Siminovitch prize for theatre goes to Vancouver duo

Maiko Yamamoto and James Long have won the 2019 Siminovitch Prize. Photo: Stephen Drover. Courtesy National Arts Centre

The 2019 winners of the Siminovitch Prize for Theatre are Maiko Yamamoto and James Long, the artistic directors of Vancouver’s Theatre Replacement.

This is the first time the $100,000 prize has gone to a team. Yamamoto and Long will share $75,000. The rest will go to Vancouver director/creator Conor Wylie, whom they have named as their protégé.

Yamamoto and Long were on the shortlist for the prize with Christian Barry, co-founder and artistic co-director of Halifax’s 2b theatre company; Ravi Jain, founding artistic director of Toronto’s Why Not Theatre and Christian Lapointe, artistic director of Quebec City’s Théâtre Carte blanche.

The announcement was made Thursday evening at the National Arts Centre.

“We are deeply honoured to be selected as the 2019 Laureates of the Siminovitch Prize,” Yamamoto and Long said in a media release. “We are also proud to be the first co-recipients of the prize, and inspired by what this recognition means in the context of contemporary Canadian theatre practice. Our sincerest thanks go out to the Siminovitch family, the Siminovitch Prize Board and to the jury members for all their dedicated work.”

Yamamoto and Long founded Theatre Replacement in 2003. The company’s work has been presented in 43 cities around the world.

As freelance artists, they have directed, written, taught and created performance with a diverse range of companies and institutions.  Both are graduates of Simon Fraser University’s School for the Contemporary Arts Theatre Program. Yamamoto has a Masters of Applied Arts in Visual Art from Emily Carr University of Art & Design, and Long holds a Master’s Degree in Urban Studies, also from SFU.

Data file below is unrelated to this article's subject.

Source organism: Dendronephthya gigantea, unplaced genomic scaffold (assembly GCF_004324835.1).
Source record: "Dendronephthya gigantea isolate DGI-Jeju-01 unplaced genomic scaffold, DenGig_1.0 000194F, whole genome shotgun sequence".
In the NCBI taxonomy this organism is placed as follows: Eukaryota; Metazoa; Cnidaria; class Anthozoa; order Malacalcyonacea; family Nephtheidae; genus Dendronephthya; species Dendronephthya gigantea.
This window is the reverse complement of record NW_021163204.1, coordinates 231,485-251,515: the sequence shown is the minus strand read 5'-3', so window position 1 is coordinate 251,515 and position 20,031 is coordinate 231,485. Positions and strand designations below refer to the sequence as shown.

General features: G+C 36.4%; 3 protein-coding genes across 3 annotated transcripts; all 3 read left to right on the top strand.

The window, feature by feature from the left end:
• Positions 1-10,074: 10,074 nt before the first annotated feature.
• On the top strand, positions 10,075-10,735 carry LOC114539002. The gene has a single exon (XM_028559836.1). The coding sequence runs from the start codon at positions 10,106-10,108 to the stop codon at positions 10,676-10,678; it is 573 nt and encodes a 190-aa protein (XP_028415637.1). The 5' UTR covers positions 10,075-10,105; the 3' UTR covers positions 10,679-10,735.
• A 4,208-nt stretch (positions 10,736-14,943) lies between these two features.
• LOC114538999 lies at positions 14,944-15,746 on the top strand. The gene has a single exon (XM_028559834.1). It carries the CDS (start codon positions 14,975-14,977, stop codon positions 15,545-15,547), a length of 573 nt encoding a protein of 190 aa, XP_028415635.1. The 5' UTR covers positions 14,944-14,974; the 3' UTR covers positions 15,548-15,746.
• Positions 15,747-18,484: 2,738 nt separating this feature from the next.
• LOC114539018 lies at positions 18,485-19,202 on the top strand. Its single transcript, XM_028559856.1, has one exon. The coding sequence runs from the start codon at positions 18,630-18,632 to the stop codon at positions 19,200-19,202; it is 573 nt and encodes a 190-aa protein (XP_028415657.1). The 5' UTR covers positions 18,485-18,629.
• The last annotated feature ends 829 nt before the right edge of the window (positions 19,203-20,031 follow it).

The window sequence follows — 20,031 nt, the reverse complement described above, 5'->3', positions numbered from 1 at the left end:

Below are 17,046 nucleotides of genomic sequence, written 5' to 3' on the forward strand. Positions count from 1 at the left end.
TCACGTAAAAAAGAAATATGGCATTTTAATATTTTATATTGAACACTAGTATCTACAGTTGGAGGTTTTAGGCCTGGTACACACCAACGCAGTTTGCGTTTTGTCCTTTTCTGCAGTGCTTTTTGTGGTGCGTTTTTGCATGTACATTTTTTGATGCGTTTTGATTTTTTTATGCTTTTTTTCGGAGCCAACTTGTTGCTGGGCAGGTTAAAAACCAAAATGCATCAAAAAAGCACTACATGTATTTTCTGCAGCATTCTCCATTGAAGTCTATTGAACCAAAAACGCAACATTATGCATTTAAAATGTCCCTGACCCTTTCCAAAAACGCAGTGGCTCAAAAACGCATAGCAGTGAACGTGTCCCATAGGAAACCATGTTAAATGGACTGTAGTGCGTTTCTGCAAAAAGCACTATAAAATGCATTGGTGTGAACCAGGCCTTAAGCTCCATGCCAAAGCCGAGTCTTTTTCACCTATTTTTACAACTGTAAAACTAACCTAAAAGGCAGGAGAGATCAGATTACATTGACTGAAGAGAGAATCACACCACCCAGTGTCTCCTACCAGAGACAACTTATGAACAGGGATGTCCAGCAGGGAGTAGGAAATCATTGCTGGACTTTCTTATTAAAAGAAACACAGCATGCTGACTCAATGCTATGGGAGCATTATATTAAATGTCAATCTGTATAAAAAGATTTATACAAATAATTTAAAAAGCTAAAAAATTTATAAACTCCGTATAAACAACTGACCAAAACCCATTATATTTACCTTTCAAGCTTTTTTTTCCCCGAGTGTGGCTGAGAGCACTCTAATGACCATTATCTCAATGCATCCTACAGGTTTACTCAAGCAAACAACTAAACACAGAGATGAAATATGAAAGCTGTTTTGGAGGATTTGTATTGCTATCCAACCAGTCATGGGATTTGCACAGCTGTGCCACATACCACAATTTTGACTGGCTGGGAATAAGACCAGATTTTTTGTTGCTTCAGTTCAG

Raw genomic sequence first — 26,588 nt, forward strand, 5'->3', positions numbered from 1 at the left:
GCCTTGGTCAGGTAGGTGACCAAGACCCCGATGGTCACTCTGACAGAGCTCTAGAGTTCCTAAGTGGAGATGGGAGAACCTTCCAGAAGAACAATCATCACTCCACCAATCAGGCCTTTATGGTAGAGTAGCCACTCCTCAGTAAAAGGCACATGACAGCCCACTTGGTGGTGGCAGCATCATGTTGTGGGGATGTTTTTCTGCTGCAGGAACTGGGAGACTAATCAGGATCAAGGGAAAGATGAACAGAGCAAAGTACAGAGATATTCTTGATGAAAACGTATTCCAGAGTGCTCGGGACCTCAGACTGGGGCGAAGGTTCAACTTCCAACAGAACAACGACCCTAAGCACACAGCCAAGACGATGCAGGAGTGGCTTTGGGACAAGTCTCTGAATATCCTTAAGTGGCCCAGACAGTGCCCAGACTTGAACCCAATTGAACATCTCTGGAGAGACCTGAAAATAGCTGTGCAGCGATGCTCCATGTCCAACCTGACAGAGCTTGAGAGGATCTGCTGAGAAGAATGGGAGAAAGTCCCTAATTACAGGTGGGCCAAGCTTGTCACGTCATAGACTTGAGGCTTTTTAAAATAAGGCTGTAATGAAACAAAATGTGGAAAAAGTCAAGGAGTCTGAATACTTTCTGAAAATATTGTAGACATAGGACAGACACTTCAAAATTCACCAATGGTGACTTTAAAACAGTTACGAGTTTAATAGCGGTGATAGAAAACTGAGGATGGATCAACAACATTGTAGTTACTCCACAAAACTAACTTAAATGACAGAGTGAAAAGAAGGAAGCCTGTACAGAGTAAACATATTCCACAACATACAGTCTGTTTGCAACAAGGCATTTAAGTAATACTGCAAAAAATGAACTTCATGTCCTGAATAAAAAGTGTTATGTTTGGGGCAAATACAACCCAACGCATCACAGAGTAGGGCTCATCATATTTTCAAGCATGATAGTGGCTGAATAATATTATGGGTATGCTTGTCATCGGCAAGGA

Conor Wylie is a Vancouver-based director, performer, writer, creator. He is a member of A Wake of Vultures, an interdisciplinary collaboration with Nancy Tam and Daniel O’Shea. He is an artist-in-residence at Theatre Replacement.

The Siminovitch Prize was started in 2000 in honour of the scientist Lou Siminovitch and the late Elinore Siminovitch, a pioneering playwright. 

Over a three-year cycle, the Siminovitch Prize celebrates a professional director, playwright or designer who is an acknowledged leader in the theatre and whose work is transformative and influential. Past laureates include celebrated directors Nadia Ross (2016), Chris Abraham (2013), Kim Collier (2010), the NAC’s French Theatre Director Brigitte Haentjens (2007), The NAC’s English Theatre head Jillian Keiley (2004) and Daniel Brooks (2001).

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Peter Robb began his connection with the arts community in Ottawa in the mid-1980s when he was the administrator and public relations director of the Great Canadian Theatre Company. After a long career in journalism with the Ottawa Citizen where he served in a number of different posts he returned to the arts when he became the Citizen's arts editor.